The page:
• Post spoon size Shredded wheat – frosted or honey nut
• General mills Multigrain Cheerios (My favorite slightly sweet cereal)
• Quaker Oatmeal Squares (a little higher in sugar but all whole grain)
• Kashi Heart to Heart

Bottom line: Eat breakfast, make it whole grain and include more than one food group.

Eating breakfast at home can be both healthy and a big cost saver.
Cost breakdown of a breakfast using a store brand cereal.
1 bowl raisin bran cereal (0.19)
1 cup milk (0.15)
1 cup coffee (0.10)
1 egg (0.08)

Total for store brand breakfast ($0.52)
If using name brand cereal and milk ($0.84)
If using store brand quick oats in place of cereal ($0.32)
Clearly all of these are far less expensive than the value meal at your local drive through AND they are far superior in nutritional value.

When it’s cold out think HOT, HOT cereal that is!

The good news about hot cereal is that there is not as much marketing around this grouping of cereals, likely because they don’t appear to be as popular and the ready to eat variety.

Suggestions for choosing healthy hot cereal are similar to those for cold cereal.

1. Choose whole grain: Most of the hot cereals on the market are in fact whole grain, oatmeal, barley the exception is cream of wheat (which does come whole wheat I just have not seen it in our local store yet).
2. Less processed is best but instant is also acceptable. When selecting instant oatmeal choose those with the least amount of sugar and remember some come completely unsweetened (the best of course).
a. Sugar sweetened varieties contain anywhere from 7 to 13g sugar per serving, I am not a fan of the sugar sweetened variety as you can add your own sugar and usually get buy with less. However some products do contain less sugar now such as: Quaker Simple Harvest Maple brown sugar and pecan (9g vs.13g). Other lower sugar varieties make use of artificial sweeteners to reduce the sugar content.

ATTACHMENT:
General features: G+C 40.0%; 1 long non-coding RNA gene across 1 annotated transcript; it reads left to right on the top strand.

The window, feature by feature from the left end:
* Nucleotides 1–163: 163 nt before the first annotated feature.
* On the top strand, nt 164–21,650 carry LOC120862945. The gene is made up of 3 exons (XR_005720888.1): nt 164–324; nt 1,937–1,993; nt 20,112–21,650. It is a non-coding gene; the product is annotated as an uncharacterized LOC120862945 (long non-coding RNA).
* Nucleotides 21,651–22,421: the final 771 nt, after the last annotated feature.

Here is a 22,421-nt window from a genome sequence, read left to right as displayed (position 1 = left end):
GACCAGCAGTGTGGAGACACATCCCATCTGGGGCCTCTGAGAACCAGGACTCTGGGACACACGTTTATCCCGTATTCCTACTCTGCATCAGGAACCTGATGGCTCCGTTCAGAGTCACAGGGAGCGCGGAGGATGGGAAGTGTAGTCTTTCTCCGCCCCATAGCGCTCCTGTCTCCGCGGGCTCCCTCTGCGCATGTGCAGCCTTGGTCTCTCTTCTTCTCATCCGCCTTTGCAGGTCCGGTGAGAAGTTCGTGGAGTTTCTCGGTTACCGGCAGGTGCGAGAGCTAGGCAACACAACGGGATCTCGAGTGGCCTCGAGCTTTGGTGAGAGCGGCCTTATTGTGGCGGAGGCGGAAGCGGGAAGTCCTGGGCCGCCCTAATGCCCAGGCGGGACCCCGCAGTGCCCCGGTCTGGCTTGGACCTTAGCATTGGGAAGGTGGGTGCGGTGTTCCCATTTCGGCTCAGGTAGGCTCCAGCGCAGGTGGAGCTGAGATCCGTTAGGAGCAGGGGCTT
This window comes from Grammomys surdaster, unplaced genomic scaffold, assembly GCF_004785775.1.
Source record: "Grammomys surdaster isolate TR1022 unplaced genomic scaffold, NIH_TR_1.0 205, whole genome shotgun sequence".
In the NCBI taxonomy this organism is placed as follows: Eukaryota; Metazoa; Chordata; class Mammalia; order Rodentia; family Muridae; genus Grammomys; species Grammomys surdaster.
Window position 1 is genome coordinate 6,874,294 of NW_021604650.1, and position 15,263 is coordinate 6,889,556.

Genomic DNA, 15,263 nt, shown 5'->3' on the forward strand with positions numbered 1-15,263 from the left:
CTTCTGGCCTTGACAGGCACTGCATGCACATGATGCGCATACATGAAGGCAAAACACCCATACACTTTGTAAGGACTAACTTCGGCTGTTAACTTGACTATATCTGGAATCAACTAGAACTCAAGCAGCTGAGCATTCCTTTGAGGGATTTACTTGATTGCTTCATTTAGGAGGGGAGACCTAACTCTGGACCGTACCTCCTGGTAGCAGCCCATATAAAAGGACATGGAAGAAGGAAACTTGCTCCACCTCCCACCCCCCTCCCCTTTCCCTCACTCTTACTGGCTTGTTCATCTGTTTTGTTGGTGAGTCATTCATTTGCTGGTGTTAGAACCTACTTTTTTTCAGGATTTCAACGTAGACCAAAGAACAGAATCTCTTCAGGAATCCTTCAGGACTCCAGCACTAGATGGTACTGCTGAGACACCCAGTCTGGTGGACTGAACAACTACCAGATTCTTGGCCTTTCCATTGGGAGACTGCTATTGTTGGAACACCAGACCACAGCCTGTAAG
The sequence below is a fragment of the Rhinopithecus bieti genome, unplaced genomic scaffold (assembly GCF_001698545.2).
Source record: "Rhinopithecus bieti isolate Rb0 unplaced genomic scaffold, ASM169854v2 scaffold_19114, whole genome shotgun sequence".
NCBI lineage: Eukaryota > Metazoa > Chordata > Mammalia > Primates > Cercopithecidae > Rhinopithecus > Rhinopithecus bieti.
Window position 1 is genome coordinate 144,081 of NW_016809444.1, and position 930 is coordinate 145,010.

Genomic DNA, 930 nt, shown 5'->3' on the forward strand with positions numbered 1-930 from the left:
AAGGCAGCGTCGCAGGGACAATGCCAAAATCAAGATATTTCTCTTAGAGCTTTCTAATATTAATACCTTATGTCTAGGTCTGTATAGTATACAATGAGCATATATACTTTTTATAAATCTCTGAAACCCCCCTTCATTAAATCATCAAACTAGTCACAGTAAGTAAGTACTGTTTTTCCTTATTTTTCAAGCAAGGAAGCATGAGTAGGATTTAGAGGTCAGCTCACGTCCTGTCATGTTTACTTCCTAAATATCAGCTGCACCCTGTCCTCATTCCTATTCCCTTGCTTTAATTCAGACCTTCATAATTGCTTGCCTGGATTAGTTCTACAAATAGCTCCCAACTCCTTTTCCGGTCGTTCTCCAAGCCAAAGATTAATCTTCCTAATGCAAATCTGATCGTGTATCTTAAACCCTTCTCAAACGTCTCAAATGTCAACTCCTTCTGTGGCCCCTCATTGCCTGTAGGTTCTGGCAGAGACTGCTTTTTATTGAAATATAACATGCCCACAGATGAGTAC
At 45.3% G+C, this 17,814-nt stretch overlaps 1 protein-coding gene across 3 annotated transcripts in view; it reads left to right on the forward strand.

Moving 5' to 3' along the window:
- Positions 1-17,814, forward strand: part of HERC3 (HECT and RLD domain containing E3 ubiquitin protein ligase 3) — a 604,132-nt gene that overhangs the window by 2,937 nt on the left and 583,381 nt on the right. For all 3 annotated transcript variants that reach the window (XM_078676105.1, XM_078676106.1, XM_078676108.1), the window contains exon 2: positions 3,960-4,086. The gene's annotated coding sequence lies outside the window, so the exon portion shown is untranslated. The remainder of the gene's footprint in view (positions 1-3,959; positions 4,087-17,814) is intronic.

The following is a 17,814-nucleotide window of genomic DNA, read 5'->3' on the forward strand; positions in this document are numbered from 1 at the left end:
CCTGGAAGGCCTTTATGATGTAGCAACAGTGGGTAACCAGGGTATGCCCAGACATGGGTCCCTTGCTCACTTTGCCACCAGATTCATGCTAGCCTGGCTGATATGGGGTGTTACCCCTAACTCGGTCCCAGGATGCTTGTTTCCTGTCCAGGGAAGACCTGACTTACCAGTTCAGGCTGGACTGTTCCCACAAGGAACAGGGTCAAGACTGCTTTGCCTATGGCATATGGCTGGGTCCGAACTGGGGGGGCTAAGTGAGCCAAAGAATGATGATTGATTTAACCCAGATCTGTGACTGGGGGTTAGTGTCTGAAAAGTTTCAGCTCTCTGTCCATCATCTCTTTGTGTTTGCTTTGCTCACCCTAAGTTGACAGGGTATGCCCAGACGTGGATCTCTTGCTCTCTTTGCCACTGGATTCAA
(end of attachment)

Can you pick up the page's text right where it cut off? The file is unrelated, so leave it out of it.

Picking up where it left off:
b. One word of caution: Sodium! Old fashioned oats have no added sodium, where the instant variety can have up to 300mg per serving. I have found one instant oatmeal with NO sodium: Private Selection Organic oatmeal.

Ultimately your best bet for oatmeal is to choose a plain variety and embellish it yourself. My favorite way to eat oatmeal is with a little honey and almond on top, however I like banana in it too…OK, maybe I don’t have a favorite, I guess it depends on my mood, that is the beauty of plain…you can make it what you want. Enjoy!

What is the difference between old fashioned, instant and steel cut oats?
Basically rolled, quick and steel cut oats are similar in nutrient content they are just cut differently. Steel cut is the least processed and takes the longest to cook. They have a nutty flavor and chewy texture. Rolled oats are rolled flat and steamed slightly to allow them to cook faster. Instant oats are rolled oats that have been cut into even smaller pieces allowing them to cook even faster. They have similar nutrient content to rolled and steel cut oats, what makes them different is the additives. The added sugar and salt decreases the fiber and protein in the same amount of oats. If you are stuck on instant just get plain oats and be sure to treat yourself on the weekends to some delicious steel cut oats. The change in flavor and texture is wonderful and wholesome.

Quick Old-Fashioned Oatmeal

½ cup oatmeal
1 cup skim milk
1 Tbs. raisins
1/8 tsp. cinnamon
1 tsp. brown sugar or honey (optional)

Combine oats and milk in a large microwavable bowl. Microwave for 3 minutes; stirring after every one minute. Add raisins, cinnamon, and brown sugar if using.

*Note: Be careful the first time you try this as microwaves vary in strength. It is possible this could boil over. This is also why a large bowl in important.